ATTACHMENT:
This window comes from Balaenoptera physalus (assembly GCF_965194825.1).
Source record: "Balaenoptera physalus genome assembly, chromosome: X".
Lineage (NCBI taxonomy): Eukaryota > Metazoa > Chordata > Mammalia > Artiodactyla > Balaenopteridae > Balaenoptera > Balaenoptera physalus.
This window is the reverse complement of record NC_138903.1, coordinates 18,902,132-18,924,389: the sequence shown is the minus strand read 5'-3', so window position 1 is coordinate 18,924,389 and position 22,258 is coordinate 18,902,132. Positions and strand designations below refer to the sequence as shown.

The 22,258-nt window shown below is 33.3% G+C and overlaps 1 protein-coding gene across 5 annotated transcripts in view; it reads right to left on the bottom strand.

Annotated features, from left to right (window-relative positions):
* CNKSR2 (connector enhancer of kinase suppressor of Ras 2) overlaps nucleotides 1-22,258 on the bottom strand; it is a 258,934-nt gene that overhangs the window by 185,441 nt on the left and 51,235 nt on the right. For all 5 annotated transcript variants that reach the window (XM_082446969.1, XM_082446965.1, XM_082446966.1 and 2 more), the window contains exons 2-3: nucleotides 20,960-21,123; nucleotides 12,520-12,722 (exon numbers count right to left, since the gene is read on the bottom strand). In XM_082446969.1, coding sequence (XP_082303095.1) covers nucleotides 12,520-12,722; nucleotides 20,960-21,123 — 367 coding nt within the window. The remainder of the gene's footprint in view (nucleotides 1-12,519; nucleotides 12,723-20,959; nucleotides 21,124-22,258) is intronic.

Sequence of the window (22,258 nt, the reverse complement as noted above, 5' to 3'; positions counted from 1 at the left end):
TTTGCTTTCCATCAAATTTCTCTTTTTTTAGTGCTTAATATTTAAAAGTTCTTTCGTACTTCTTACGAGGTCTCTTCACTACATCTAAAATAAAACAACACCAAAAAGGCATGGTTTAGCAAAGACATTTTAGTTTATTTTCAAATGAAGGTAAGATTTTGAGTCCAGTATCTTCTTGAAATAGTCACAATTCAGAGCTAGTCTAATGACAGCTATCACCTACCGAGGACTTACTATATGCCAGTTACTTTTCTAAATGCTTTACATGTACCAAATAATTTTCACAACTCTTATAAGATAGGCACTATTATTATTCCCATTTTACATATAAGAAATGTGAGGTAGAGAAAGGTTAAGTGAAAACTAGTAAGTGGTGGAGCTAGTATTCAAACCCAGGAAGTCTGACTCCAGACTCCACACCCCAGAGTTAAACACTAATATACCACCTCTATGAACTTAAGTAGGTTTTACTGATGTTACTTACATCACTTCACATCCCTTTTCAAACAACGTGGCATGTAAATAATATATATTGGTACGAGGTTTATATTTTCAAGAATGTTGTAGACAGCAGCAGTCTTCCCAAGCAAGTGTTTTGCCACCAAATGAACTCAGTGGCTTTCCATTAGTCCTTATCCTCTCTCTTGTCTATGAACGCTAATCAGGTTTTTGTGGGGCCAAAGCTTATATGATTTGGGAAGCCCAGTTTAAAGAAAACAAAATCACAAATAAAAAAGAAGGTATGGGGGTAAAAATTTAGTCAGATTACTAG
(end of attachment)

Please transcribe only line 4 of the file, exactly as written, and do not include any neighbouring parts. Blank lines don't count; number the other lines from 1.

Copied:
This window is the reverse complement of record NC_138903.1, coordinates 18,902,132-18,924,389: the sequence shown is the minus strand read 5'-3', so window position 1 is coordinate 18,924,389 and position 22,258 is coordinate 18,902,132. Positions and strand designations below refer to the sequence as shown.